In making connections with some of the ideas mentioned in yoga practice, I’ve found similarities in the Japanese / Samurai culture.
Each of us enter the world of yoga with varied life experiences, beliefs and perceptions. We often start a new experience with a half-cup mentality. Because of this, our body and mind sometimes resist the input of new knowledge and experiences. It is hence, important to first ’empty our teacup’; our mind, our ego, etc. before taking in new knowledge. This is Shoshin (初心) or the Beginner’s Mind, found in Zen and Japanese martial arts.
“In the beginner’s mind there are many possibilities, in the expert’s mind there are few.”
~ Shunryu Suzuki, Zen teacher in his book, ‘Zen Mind, Beginner’s Mind’.
By emptying our teacup, it allows us to remain open to receive new knowledge. This is an extremely difficult start as we sometimes resist in a very unconscious manner. As we heighten our mental and physical awareness, we get closer to achieving this.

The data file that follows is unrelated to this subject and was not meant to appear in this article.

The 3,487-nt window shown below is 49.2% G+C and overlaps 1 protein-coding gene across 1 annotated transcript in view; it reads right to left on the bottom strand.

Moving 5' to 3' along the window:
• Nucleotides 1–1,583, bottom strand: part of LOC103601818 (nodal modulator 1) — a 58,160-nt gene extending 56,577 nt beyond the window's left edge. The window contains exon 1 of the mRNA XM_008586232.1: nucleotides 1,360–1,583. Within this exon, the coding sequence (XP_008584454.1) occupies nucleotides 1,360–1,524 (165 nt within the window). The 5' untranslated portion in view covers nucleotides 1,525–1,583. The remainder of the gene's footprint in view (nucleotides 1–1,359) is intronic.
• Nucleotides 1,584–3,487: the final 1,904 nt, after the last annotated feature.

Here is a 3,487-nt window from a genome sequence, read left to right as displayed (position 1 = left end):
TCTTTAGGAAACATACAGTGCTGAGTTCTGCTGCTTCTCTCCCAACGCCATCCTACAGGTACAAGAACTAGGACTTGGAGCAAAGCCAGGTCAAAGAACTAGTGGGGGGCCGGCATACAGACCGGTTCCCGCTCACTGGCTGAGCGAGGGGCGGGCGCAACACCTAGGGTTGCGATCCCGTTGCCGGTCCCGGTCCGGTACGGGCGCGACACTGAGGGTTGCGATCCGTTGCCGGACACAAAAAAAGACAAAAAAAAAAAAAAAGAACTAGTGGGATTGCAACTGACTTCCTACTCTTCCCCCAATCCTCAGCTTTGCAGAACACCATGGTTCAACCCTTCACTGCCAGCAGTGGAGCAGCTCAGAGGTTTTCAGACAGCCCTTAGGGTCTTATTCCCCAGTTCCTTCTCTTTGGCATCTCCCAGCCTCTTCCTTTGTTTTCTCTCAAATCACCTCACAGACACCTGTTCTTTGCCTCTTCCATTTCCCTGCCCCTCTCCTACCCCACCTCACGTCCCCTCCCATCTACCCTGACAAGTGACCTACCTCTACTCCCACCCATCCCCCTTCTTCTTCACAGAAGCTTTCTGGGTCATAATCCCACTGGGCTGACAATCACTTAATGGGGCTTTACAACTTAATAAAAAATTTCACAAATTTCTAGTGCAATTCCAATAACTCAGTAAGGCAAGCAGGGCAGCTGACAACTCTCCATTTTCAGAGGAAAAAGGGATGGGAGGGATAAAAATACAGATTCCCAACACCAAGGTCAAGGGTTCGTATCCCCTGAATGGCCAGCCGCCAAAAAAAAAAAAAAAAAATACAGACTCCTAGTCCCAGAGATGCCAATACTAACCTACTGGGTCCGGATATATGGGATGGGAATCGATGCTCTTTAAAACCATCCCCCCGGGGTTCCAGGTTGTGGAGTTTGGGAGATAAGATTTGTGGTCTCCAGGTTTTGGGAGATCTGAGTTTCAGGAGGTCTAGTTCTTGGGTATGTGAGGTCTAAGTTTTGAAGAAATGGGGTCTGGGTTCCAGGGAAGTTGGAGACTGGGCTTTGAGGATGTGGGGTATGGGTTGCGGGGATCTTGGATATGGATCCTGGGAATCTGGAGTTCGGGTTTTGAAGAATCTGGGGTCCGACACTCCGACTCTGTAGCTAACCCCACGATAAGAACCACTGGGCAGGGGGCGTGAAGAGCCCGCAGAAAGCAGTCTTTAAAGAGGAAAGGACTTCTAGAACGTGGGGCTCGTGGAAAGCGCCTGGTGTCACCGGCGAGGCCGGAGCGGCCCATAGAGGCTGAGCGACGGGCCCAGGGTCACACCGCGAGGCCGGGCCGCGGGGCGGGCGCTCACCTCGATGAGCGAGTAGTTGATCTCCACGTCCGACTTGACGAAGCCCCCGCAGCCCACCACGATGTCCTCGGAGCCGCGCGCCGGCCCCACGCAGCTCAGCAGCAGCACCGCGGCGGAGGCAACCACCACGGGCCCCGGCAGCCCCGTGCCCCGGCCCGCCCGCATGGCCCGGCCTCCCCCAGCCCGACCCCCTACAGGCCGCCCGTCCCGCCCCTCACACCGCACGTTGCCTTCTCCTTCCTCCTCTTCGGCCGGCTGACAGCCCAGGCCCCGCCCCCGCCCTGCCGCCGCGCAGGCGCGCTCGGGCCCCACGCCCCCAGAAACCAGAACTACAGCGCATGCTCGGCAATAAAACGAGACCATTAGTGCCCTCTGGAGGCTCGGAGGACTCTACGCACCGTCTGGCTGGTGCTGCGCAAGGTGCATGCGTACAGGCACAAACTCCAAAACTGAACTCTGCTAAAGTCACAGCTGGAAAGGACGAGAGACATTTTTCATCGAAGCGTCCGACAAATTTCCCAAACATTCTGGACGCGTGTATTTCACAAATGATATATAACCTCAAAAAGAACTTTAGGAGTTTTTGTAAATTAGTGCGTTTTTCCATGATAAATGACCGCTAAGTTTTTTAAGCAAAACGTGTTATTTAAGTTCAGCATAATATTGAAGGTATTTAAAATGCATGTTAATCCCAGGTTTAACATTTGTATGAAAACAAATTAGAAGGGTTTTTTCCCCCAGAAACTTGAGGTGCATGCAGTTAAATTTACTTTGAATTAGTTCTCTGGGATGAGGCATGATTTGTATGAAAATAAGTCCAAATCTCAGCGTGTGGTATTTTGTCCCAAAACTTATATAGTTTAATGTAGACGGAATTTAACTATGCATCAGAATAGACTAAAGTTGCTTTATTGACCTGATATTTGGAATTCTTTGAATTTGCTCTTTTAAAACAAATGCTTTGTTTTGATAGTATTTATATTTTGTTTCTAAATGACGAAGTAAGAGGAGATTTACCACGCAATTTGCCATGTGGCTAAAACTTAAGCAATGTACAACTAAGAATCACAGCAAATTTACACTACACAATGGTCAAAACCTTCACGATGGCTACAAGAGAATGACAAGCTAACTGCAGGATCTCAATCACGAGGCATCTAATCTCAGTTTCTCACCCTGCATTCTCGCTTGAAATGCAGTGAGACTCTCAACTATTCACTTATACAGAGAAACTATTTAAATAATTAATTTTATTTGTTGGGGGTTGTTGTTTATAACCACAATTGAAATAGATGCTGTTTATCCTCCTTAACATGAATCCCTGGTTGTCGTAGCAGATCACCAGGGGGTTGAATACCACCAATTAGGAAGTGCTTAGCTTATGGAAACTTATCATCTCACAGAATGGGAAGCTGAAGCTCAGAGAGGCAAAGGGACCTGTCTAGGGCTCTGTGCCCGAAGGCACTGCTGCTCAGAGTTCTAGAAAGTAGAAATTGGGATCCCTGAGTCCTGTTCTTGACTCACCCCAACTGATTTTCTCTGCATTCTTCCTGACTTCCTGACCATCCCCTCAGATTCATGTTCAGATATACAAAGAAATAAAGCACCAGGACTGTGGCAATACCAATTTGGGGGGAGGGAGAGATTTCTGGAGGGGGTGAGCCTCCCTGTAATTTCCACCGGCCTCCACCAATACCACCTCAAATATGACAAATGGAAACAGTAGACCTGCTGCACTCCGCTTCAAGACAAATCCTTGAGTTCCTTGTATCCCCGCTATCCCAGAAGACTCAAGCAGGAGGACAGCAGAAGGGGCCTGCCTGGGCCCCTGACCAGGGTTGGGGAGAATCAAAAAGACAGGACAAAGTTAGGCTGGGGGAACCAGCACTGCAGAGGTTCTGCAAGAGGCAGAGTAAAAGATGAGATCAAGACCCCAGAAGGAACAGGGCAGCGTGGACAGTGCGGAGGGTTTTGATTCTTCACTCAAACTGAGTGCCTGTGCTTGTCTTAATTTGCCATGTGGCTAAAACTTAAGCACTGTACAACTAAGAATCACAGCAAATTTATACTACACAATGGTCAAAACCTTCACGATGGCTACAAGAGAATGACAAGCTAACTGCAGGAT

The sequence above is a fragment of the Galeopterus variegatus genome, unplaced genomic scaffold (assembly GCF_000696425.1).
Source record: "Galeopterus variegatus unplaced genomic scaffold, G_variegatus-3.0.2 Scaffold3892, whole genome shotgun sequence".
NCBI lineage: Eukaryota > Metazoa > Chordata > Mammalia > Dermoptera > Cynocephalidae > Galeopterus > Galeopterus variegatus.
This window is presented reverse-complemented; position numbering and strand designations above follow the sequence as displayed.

I’ve found that personal ego and false humility as two major setback to personal learning for many. It prevents one from maintaining an open mindset to acknowledge our own weaknesses and truly learn from others.
I try to remind myself daily to:
– question with an inquisitive mind
– challenge no one but myself
– remain grounded and humble in my learning journey
– review my basics to bring new awareness at different stages of my training; advanced techniques are simply basics applied properly
So have you emptied your cup yet?
Aylwin Tan (200hr YTT, July 2017)